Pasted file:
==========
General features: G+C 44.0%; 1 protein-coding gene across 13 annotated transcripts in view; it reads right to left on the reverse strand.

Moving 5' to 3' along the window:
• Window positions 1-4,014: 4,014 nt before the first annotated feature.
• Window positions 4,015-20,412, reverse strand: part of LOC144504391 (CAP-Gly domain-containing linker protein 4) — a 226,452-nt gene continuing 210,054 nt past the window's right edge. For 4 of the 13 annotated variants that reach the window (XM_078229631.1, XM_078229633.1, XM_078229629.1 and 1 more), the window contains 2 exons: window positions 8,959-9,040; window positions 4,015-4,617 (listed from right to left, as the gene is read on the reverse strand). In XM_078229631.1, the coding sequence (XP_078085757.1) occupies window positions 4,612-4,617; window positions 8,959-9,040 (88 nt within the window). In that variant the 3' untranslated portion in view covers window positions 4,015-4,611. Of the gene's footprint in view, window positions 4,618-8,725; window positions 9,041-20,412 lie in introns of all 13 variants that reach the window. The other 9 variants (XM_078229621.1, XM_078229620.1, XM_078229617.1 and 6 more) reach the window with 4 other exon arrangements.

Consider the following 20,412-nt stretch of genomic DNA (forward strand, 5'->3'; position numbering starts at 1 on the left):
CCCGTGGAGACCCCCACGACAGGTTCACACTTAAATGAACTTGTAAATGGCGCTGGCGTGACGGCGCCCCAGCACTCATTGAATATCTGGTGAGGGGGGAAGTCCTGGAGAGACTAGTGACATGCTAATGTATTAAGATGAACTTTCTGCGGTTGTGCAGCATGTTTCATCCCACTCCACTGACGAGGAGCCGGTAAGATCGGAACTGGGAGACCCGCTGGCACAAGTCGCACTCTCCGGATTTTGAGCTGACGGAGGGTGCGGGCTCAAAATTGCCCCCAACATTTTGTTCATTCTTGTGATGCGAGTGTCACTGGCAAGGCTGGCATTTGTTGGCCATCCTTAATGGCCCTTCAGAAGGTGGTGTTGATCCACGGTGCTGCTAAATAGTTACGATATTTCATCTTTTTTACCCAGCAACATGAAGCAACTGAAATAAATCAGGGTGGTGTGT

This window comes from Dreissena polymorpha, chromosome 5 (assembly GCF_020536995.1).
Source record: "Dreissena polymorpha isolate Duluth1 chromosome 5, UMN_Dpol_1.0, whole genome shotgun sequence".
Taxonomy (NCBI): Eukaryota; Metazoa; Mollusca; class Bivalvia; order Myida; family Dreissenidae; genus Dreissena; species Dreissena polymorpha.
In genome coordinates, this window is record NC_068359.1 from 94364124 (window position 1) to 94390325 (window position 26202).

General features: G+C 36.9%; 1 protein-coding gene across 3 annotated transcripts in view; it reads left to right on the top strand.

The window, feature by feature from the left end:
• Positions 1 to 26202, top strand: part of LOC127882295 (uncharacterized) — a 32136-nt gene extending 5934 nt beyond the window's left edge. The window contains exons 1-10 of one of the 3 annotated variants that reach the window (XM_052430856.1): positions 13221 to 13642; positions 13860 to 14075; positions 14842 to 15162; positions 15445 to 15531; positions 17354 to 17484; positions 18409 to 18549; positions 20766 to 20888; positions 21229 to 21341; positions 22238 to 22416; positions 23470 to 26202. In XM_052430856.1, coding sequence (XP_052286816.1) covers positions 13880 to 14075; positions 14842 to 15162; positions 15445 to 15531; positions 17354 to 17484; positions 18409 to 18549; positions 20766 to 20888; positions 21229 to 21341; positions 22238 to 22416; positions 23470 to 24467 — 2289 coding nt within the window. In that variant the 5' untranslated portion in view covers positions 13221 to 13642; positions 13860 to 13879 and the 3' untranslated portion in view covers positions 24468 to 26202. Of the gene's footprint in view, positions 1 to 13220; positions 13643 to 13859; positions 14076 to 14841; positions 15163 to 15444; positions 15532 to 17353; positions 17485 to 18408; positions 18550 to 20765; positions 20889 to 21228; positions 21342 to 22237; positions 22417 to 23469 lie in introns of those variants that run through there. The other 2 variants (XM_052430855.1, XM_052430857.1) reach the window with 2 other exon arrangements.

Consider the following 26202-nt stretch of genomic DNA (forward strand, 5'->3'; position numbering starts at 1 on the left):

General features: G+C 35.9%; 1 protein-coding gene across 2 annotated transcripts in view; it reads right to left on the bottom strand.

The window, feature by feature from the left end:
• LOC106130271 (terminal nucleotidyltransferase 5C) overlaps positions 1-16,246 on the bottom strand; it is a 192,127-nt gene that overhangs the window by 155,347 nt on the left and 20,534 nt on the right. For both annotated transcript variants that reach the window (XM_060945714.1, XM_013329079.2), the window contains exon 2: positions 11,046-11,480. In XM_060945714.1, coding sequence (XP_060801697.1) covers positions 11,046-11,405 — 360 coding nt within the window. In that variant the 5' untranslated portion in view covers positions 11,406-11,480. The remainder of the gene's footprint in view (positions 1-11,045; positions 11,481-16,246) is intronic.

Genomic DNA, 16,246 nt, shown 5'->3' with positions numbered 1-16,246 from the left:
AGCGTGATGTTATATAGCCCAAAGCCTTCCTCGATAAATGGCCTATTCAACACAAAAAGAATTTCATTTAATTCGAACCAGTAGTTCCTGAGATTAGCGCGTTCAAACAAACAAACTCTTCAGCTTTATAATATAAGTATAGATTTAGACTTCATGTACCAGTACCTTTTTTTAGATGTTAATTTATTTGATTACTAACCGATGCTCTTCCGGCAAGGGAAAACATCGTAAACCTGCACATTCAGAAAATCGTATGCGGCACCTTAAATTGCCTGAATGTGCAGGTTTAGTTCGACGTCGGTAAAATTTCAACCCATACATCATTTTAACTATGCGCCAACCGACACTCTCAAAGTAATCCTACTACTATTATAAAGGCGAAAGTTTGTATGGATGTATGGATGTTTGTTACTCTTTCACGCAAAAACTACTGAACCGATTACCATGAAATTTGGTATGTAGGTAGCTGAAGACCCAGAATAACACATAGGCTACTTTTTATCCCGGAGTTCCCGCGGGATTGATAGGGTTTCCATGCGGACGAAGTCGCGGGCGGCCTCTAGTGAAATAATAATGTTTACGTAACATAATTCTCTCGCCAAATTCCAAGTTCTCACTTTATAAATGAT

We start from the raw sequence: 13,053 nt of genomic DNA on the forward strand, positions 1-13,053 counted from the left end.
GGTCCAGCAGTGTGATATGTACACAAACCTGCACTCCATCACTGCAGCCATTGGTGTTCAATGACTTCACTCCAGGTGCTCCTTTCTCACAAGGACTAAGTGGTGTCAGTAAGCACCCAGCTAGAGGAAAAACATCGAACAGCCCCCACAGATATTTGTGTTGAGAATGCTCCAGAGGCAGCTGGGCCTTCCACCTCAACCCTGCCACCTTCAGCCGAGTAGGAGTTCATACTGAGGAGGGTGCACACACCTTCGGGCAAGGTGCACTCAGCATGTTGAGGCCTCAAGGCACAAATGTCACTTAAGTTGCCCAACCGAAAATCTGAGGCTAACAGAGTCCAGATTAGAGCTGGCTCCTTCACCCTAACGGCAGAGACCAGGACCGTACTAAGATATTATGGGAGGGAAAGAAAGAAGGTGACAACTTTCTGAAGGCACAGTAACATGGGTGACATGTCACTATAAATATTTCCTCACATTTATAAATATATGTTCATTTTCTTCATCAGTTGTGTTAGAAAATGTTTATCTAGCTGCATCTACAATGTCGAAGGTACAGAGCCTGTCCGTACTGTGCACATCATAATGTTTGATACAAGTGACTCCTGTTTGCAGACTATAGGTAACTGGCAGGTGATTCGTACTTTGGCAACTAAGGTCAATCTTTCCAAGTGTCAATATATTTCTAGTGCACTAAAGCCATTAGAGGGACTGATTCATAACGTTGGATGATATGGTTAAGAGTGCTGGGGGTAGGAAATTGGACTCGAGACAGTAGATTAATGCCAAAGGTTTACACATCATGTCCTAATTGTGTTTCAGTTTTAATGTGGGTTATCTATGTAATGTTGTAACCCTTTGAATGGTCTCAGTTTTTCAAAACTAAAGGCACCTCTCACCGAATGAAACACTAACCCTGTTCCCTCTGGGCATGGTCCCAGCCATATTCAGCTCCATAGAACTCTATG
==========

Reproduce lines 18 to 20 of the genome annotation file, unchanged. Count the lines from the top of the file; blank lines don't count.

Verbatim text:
Genomic DNA, 16,246 nt, shown 5'->3' with positions numbered 1-16,246 from the left:
AGCGTGATGTTATATAGCCCAAAGCCTTCCTCGATAAATGGCCTATTCAACACAAAAAGAATTTCATTTAATTCGAACCAGTAGTTCCTGAGATTAGCGCGTTCAAACAAACAAACTCTTCAGCTTTATAATATAAGTATAGATTTAGACTTCATGTACCAGTACCTTTTTTTAGATGTTAATTTATTTGATTACTAACCGATGCTCTTCCGGCAAGGGAAAACATCGTAAACCTGCACATTCAGAAAATCGTATGCGGCACCTTAAATTGCCTGAATGTGCAGGTTTAGTTCGACGTCGGTAAAATTTCAACCCATACATCATTTTAACTATGCGCCAACCGACACTCTCAAAGTAATCCTACTACTATTATAAAGGCGAAAGTTTGTATGGATGTATGGATGTTTGTTACTCTTTCACGCAAAAACTACTGAACCGATTACCATGAAATTTGGTATGTAGGTAGCTGAAGACCCAGAATAACACATAGGCTACTTTTTATCCCGGAGTTCCCGCGGGATTGATAGGGTTTCCATGCGGACGAAGTCGCGGGCGGCCTCTAGTGAAATAATAATGTTTACGTAACATAATTCTCTCGCCAAATTCCAAGTTCTCACTTTATAAATGAT

We start from the raw sequence: 13,053 nt of genomic DNA on the forward strand, positions 1-13,053 counted from the left end.